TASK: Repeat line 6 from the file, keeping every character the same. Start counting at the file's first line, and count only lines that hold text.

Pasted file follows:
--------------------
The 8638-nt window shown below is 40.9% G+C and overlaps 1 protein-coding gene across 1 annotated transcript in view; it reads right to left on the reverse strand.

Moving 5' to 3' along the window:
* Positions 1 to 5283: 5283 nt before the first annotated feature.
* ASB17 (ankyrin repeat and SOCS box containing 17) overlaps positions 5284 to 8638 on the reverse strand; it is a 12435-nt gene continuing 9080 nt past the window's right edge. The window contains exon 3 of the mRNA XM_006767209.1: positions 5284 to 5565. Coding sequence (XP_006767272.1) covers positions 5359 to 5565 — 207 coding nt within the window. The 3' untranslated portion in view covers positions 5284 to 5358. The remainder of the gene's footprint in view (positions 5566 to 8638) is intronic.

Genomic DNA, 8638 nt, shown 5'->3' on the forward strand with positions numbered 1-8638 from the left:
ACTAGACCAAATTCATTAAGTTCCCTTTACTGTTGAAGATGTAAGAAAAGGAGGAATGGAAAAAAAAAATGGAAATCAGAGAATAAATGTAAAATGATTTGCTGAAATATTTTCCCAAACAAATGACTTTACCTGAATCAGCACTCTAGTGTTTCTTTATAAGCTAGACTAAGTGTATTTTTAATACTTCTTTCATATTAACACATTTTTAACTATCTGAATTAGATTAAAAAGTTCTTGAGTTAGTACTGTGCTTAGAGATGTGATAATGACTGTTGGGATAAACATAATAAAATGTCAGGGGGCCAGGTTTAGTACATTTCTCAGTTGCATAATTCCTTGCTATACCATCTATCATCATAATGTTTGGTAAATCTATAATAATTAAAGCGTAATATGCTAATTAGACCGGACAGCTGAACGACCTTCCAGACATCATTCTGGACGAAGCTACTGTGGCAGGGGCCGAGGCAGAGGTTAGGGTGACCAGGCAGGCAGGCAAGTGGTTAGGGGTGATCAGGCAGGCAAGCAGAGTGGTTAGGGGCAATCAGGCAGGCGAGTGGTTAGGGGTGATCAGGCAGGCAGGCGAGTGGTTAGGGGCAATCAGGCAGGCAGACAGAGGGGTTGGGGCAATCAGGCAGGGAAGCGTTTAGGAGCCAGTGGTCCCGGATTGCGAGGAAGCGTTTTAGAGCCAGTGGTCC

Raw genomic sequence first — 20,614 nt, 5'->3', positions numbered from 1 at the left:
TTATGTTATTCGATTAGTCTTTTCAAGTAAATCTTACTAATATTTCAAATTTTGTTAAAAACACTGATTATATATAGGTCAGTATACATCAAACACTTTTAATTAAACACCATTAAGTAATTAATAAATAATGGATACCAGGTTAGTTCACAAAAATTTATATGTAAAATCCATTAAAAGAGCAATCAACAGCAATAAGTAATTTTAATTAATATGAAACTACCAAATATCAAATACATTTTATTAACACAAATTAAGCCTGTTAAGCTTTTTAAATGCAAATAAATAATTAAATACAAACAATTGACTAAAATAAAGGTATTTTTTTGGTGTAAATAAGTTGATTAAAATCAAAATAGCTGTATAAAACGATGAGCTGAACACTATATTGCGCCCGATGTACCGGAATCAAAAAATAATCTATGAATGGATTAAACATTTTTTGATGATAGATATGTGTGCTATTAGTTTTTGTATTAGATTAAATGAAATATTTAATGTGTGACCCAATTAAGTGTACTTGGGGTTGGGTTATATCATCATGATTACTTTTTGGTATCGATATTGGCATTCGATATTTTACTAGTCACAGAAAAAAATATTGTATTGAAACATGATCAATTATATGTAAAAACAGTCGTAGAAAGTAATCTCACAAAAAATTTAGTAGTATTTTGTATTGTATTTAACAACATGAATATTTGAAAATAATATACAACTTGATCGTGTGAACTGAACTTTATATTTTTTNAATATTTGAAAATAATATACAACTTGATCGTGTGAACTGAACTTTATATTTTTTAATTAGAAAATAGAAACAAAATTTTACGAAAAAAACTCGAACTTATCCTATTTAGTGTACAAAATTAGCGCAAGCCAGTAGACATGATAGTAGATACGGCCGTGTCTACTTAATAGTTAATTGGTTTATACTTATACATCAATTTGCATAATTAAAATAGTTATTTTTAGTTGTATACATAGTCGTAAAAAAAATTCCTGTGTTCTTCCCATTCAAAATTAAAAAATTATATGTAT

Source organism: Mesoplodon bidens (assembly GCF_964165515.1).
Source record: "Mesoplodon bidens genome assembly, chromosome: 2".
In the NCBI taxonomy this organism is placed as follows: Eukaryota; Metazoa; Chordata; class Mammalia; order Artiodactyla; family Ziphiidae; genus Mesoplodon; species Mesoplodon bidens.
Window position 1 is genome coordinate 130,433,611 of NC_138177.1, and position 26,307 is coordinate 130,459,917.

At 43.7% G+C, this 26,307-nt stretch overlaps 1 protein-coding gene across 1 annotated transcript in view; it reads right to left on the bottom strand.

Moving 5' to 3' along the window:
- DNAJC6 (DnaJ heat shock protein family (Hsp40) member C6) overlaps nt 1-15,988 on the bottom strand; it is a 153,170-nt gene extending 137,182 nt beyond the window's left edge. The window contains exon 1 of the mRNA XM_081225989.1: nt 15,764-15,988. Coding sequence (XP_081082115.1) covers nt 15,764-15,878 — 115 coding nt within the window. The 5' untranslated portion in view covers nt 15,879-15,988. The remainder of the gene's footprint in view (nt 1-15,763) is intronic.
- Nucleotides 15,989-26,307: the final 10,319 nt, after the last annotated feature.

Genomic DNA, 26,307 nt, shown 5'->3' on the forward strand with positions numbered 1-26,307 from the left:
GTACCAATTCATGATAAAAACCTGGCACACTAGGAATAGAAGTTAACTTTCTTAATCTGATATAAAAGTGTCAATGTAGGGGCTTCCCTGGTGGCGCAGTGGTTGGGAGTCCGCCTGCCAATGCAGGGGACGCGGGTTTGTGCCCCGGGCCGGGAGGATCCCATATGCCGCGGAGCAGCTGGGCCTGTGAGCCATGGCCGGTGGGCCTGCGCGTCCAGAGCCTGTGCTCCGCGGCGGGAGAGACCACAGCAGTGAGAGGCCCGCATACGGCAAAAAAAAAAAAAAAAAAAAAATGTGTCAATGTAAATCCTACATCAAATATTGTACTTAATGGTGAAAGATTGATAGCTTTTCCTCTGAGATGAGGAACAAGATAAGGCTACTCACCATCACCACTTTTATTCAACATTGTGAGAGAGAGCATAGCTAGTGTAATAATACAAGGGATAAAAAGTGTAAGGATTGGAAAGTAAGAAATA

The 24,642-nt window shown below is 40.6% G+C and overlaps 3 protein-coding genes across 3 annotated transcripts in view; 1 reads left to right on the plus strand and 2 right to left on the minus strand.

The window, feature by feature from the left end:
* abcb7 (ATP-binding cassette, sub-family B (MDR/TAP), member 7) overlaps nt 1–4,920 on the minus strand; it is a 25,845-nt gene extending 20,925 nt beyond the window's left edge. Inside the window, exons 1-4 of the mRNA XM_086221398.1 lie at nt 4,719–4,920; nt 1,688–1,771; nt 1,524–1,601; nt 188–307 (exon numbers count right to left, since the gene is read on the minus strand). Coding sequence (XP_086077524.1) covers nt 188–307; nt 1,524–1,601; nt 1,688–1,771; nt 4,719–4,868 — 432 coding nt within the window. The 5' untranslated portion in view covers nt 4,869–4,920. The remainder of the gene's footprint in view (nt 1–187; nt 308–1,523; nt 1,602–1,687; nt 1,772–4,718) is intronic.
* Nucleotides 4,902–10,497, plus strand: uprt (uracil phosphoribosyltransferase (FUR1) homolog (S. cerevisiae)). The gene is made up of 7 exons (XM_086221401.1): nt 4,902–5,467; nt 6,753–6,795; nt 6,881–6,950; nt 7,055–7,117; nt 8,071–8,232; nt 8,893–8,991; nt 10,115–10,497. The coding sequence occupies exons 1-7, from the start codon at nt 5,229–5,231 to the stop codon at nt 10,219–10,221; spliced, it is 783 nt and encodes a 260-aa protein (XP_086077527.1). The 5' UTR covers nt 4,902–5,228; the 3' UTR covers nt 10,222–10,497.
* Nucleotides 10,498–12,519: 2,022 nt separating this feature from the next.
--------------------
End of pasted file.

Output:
ACTAGACCAAATTCATTAAGTTCCCTTTACTGTTGAAGATGTAAGAAAAGGAGGAATGGAAAAAAAAAATGGAAATCAGAGAATAAATGTAAAATGATTTGCTGAAATATTTTCCCAAACAAATGACTTTACCTGAATCAGCACTCTAGTGTTTCTTTATAAGCTAGACTAAGTGTATTTTTAATACTTCTTTCATATTAACACATTTTTAACTATCTGAATTAGATTAAAAAGTTCTTGAGTTAGTACTGTGCTTAGAGATGTGATAATGACTGTTGGGATAAACATAATAAAATGTCAGGGGGCCAGGTTTAGTACATTTCTCAGTTGCATAATTCCTTGCTATACCATCTATCATCATAATGTTTGGTAAATCTATAATAATTAAAGCGTAATATGCTAATTAGACCGGACAGCTGAACGACCTTCCAGACATCATTCTGGACGAAGCTACTGTGGCAGGGGCCGAGGCAGAGGTTAGGGTGACCAGGCAGGCAGGCAAGTGGTTAGGGGTGATCAGGCAGGCAAGCAGAGTGGTTAGGGGCAATCAGGCAGGCGAGTGGTTAGGGGTGATCAGGCAGGCAGGCGAGTGGTTAGGGGCAATCAGGCAGGCAGACAGAGGGGTTGGGGCAATCAGGCAGGGAAGCGTTTAGGAGCCAGTGGTCCCGGATTGCGAGGAAGCGTTTTAGAGCCAGTGGTCC